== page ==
Thursday, February 4, 2016

Central: Newbury Park




This is the 14th station out of 49 that I have visited as I travel East to West on the Central Line. It is still part of the 6.5 mile loop of the line.
As I walked up the stairs(no escalators or lifts here) I was thinking about the two award winning buildings that I wanted to find, a bus shelter and a synagogue. I couldn't understand why a bus shelter had been awarded Grade II status. In my head I had an image of the small bus shelters I see everywhere. I couldn't have been more wrong.



In fact, as I left the station wondering which direction I should go first to find the shelter, I suddenly realised I was standing beneath the bus shelter.


I had to walk a distance from it to obtain a decent photo of this massive, barrel-shaped vaulted structure. Now I could see why it had won an award! Designed by Oliver Hill in 1937 it couldn't be built until many years later, after WW2 in 1949. Built from concrete, the roof is covered with copper and the original plan was to rebuild the Underground station as well but that had to be called off due to post war financial restrictions.








At the side of the structure is this plaque from 1951 when it was given  the Festival of Britain Award for Merit.

A short walk from the station along the very busy A12 you come to the Ilford War Memorial in a small park. The land for the memorial was purchased in the 1920s after a public appeal to build a memorial for those local men who lost their lives in WW1. It was decided in a referendum that most of the money raised should go to building a hospital ward for children and a memorial hall to hold all the names of the service men and women who lost their lives. The memorial Hall would then become the entrance to the hospital. (This memorial commemorates the local service men who lost their lives in both World Wars.)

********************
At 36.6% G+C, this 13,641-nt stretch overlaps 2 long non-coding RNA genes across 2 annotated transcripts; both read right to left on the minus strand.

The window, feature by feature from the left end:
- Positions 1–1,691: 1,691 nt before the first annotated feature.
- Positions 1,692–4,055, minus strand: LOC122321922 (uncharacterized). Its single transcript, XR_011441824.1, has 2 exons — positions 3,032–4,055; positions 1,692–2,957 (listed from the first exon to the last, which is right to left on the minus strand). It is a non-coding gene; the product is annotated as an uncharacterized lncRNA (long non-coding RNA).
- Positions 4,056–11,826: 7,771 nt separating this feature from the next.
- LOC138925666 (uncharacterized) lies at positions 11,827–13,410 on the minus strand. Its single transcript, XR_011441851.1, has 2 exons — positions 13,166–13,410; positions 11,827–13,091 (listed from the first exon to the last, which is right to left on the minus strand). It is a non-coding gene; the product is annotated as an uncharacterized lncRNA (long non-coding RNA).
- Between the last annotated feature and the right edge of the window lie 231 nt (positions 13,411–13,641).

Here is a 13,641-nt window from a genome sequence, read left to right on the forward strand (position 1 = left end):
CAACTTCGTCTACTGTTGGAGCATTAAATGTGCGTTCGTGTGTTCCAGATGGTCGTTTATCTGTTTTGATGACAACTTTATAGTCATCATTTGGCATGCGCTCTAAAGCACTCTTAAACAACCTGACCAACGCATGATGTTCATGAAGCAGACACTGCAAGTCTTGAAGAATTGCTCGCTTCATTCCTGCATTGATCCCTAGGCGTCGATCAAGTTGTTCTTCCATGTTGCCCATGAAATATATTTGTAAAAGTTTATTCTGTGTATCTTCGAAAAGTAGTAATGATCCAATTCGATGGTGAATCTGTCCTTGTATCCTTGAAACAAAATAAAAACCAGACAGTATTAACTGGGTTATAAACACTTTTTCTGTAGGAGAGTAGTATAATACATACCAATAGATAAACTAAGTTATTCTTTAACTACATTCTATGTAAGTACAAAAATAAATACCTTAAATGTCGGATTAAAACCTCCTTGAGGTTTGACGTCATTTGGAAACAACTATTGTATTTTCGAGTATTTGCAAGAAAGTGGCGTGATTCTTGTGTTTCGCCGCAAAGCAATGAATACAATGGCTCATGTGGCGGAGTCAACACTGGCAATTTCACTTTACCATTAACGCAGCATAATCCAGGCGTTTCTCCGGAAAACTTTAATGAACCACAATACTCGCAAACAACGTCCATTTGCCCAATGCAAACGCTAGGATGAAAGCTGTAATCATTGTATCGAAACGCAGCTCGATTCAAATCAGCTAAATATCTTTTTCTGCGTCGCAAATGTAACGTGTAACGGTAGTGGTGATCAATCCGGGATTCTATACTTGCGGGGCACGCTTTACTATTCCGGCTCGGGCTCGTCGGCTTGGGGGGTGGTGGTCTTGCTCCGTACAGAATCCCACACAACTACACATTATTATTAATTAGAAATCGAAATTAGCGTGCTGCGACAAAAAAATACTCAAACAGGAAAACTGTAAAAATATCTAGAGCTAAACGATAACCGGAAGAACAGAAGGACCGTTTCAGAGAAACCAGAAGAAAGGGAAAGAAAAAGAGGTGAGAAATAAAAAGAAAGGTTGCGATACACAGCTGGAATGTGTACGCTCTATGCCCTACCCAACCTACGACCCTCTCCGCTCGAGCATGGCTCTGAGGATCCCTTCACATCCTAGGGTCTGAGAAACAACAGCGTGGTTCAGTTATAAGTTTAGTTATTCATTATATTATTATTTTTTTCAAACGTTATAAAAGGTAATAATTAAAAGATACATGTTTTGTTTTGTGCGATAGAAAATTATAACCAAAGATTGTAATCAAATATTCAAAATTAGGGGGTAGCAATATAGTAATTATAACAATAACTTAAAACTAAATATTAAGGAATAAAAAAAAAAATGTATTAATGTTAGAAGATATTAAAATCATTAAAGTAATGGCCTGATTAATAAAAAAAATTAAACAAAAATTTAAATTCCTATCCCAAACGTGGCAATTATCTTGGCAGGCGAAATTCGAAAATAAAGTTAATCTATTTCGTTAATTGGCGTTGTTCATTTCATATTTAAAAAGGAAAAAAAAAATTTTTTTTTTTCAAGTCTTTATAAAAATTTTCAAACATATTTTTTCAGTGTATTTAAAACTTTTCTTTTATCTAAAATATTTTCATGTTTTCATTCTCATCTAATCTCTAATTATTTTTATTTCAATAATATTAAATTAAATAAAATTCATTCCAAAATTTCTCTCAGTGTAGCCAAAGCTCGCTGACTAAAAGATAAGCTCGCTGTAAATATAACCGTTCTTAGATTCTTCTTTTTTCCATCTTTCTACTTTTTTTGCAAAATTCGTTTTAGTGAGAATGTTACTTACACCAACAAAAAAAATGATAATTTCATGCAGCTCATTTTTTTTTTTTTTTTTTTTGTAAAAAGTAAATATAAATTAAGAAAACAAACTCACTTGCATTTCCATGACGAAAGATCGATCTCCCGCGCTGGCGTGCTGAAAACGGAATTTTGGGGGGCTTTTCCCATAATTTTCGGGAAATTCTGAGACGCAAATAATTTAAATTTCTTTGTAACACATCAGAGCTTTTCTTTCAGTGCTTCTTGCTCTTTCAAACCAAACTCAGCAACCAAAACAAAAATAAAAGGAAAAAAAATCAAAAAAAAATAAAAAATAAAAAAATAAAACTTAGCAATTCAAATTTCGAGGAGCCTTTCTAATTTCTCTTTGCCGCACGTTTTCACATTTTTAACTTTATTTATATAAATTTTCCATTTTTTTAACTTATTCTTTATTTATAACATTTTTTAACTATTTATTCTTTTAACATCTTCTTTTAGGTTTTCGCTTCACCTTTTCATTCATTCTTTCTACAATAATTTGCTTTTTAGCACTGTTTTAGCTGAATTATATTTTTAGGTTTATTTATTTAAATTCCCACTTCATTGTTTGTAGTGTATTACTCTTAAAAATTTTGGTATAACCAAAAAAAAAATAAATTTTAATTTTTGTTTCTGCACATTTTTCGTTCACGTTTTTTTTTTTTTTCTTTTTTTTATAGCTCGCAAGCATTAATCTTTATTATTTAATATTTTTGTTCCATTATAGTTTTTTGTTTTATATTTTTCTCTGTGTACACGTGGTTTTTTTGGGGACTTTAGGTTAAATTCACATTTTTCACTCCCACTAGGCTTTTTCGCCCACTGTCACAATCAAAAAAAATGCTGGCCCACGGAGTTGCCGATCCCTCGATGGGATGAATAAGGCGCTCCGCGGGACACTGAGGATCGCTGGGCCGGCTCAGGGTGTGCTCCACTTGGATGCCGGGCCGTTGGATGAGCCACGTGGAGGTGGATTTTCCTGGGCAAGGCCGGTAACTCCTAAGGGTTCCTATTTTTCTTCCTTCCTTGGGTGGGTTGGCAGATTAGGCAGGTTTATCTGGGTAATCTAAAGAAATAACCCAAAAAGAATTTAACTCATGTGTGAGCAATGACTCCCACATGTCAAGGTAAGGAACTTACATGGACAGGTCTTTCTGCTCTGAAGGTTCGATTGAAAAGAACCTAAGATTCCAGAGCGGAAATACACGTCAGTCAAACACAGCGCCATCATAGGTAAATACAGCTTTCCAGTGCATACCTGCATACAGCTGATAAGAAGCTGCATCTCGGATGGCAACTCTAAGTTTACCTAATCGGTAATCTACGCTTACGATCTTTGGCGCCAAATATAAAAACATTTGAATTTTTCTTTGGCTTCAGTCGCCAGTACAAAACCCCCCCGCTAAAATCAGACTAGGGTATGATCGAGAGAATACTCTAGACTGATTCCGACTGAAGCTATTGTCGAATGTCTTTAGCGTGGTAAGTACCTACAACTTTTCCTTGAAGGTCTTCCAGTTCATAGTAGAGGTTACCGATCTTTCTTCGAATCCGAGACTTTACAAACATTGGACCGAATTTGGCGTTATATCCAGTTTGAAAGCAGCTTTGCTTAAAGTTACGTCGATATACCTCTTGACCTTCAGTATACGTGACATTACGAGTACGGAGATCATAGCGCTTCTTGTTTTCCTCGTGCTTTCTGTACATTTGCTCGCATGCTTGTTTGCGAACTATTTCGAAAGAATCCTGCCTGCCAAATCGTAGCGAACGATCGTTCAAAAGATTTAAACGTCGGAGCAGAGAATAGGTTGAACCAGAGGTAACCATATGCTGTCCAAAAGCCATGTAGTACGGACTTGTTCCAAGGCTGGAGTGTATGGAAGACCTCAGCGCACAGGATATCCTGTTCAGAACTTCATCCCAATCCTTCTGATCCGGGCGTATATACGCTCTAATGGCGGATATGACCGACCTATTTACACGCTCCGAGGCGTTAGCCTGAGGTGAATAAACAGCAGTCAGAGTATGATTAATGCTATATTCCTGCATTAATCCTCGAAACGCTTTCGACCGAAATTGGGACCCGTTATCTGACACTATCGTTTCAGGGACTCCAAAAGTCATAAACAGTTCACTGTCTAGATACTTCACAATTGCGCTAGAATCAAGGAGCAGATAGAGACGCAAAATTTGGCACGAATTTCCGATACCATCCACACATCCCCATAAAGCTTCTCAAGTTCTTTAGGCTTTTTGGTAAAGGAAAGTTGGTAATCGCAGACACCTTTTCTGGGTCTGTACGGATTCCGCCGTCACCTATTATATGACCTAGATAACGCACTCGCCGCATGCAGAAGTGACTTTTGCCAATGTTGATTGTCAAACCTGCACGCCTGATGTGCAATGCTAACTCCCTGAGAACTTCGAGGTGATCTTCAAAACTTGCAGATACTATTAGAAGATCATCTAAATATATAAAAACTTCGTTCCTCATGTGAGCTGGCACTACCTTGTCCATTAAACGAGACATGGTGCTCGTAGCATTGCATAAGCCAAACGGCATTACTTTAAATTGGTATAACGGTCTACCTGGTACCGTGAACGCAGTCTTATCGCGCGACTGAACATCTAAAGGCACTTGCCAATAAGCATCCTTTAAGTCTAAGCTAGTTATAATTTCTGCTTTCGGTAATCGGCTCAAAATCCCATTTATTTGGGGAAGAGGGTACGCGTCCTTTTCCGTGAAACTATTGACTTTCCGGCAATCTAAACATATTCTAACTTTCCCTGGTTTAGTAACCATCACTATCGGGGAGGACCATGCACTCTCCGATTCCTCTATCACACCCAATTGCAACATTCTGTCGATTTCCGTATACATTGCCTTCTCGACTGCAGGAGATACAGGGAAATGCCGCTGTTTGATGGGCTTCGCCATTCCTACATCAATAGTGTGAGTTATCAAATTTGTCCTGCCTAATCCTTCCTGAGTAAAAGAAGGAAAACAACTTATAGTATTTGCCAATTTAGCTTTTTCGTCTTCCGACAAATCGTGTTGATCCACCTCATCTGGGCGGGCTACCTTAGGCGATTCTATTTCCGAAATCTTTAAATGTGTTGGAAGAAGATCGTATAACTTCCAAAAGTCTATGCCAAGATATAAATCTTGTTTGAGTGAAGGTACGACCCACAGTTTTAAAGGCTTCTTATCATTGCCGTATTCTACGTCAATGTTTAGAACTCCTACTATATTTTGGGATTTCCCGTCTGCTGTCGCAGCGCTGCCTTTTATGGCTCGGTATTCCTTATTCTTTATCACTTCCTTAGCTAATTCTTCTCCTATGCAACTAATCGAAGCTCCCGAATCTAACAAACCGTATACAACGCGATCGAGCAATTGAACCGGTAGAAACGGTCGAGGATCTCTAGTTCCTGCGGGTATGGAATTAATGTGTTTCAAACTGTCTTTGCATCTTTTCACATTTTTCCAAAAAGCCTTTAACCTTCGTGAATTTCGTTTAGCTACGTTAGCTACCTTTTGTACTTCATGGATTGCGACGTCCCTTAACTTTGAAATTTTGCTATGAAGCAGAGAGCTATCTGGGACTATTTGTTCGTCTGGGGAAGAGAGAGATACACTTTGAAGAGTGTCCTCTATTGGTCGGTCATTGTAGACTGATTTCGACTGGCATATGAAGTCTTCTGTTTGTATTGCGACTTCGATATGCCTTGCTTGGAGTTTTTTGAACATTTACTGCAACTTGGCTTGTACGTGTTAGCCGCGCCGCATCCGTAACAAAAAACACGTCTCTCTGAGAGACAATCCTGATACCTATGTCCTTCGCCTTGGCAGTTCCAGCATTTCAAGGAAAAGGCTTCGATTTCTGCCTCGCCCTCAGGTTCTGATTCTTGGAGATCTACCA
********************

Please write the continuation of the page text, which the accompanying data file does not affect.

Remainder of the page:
It was another five years before the  Hall and the children's ward were completed. The Hall was never used as an entrance and in 1993 when the hospital closed not many people knew the historical significance of this small building. However in 1995 a case was successfully made for it to become a Grade II listed building and it is now used each year during the Remembrance day services.


This old primary school was converted to a synagogue in 1981. Before that services were held in Barnardo's Church (see Barkingside post).


Walking away from the busy roads and station I once again found lots of green space with a playground for the children and beyond that, agricultural land.

Until the 1850s this was part of Hainault Forest and the trees came down to this area known as Aldborough Hatch. In 1851, an act of Parliament allowed 100,000 trees to be felled and farm land was laid out, as well as roads and housing,  for labourers.


Aldborough Hatch Farm House was built between 1855 and 1857 after the clearing of the Forest. There was a hatch (gate) leading into the forest.




This was originally an 18th cent building attached to a large farmhouse. However when the farm house was demolished in the early 1800s the chapel was left as it was the only place for local people to worship. Once St Peter's church was built a short distance away the chapel was no longer used and fell into disrepair. New owners restored the property including the chapel. As a private residence it is no longer open to the public.

I continued walking along the path enjoying the large skies on my left.





At the end of the footpath I came across St Peter's Church. I had read that the Portland stone from the first Westminster Bridge was used to build this church. The first Westminster Bridge was replaced in 1862 by the same contractor who had been commissioned to build St Peter's so it made sense to reuse the stone. As I was photographing the church a couple directed me inside saying that it would be closing in a couple of minutes. I hadn't realised that it was open to visitors for 2 hours on a Mon and Wed  morning. So for once I was in the right place at the right time.